Book Review: The Women’s War

26 Jun

The Women’s War

-Jenna Glass

The spell they were set to cast tonight had been generations in the making, built by a succession of gifted abbesses who’d seen what no one else had seen—­and who’d had the courage to act on it. It was well known that magical aptitude ran in certain families. In the Abbeys, it was similarly well known that the rarer feminine gift of foresight also ran in families, though only women who inherited that gift from both sides of their families could use it. And so the abbesses of Aaltah had set about manipulating bloodlines based on what they saw, strengthening and concentrating the abilities they needed. A love potion slipped into a client’s drink. A contraceptive potion withheld. A marriage falsely predicted to be unfruitful when the bloodlines were analyzed . . . ​The fate of the world rested on these small acts of feminine defiance.

Brynna Rah-­Malrye had completed the process by bearing Nadeen and breeding her with that repulsive Nandel princeling to produce Vondeen. Generations had labored to produce these three women—­the virgin, the mother, and the crone—­who were the only ones who could complete this epic spell.

There was no turning back, no matter how high the cost or how much it hurt.

By a rather curious coincidence, shortly before I cracked open The Women’s War I read a biography of King Richard II, who – while hardly the worst person to park his rump on England’s throne – was a mess of insecurity and paranoia that led him to make an endless series of unforced errors that eventually resulted in his cousin invading the country, then overthrowing and murdering Richard before taking the crown as Henry IV.  It is hard not to look at Richard’s career and think he must have been driven by his own personal demons, because many of his decisions were practically suicidal.  Given his early life, it would be odd indeed if the adult was not shaped by the experiences of the child, but – when that adult sat upon a throne – his shortcomings became incredibly dangerous. Richard was nowhere near as unpleasant as Delnamal, the main antagonist of The Women’s War, yet I cannot help wondering if he was the major inspiration.  If there was a wrong decision to be made, Richard (and Delnamal) made it.

The Women’s War is set in a fantasy world that clearly draws inspiration from medieval Europe (with some major differences, which will be discussed below.)  Magic is a constant presence, with magical elements that are male-only, female-only and both-genders.  Female magic is regarded as lesser and largely forbidden, outside the Abbeys of the Unwanted; women, in short, are regarded as little more than chattel, treated as property by their male guardians.  A woman can be sent to the Abbeys on a whim, where she will be pushed into de facto prostitution.  Marriages are arranged, at least amongst the nobility, for political reasons; a wife who fails to give her husband a (male) heir runs the risk of being discarded at any moment.  It is, in short, a no woman’s land.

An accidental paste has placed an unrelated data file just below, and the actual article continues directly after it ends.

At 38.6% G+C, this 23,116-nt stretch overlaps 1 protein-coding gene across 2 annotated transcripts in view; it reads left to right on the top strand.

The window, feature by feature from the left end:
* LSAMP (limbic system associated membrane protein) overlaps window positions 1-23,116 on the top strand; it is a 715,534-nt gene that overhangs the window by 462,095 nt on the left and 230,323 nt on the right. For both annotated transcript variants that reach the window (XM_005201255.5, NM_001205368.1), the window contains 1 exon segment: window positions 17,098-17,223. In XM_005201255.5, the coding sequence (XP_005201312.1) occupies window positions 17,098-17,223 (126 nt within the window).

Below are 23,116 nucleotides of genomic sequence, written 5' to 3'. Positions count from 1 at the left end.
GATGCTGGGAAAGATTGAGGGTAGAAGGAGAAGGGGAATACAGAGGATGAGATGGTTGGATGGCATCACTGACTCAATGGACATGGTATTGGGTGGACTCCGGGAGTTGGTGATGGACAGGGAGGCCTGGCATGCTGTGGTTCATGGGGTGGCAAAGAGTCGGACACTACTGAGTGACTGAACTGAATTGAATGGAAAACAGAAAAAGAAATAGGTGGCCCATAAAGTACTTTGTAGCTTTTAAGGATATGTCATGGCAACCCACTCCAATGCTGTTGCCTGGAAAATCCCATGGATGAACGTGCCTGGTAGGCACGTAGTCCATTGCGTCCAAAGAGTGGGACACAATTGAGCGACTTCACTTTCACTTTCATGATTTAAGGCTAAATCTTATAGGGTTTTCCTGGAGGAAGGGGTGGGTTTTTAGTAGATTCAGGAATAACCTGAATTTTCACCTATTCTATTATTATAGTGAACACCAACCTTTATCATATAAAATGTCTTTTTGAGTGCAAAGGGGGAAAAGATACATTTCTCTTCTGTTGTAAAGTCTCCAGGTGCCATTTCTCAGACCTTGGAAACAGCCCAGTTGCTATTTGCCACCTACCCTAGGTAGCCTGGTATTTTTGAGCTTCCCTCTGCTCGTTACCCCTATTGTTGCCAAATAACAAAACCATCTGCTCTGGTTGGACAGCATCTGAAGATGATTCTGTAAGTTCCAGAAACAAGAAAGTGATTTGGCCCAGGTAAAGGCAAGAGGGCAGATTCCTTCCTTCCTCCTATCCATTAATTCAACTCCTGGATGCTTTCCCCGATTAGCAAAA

Everything changes when a handful of women, led by the Abbess of the local Abbey, enact a ritual to tamper with the source of magic itself.  All of a sudden, women have access to far more – and different – magics, starting with a shift in reality that allows a woman to automatically terminate an unwanted pregnancy.  As the social and political implications start to sink in, and chaos spreads around the known world, the monarchy sends the surviving women into exile …only to discover, too late, that the exiles have stumbled into a wellspring of new magic, open largely (if not only) to women.  They eventually turn it into a de facto kingdom of their own, posing a threat to the established order that may trump everything the kingdoms have yet seen.

The story is centred on three different characters.  Alysoon Rai-Brynna, daughter of the king (her mother was put aside and sent to the Abbey, allowing her father to marry again), finds herself wrestling with the changed magic and trying to save her own daughters from the wrath of their uncle; Princess Ellinsoltah of a different kingdom finds herself unexpectedly on the throne when everyone above her dies in an accident, then caught in plots hatched by older and more cunning (and masculine) advisors; Delnamal, half-brother to Alysoon, starts to plunge into madness as he loses his unborn child, his hated wife starts plotting against him, his father dies, leaving him on the throne.  The three characters, and a handful of relatively minor ones, interact repeatedly, each clash triggering off the next stage of the plot.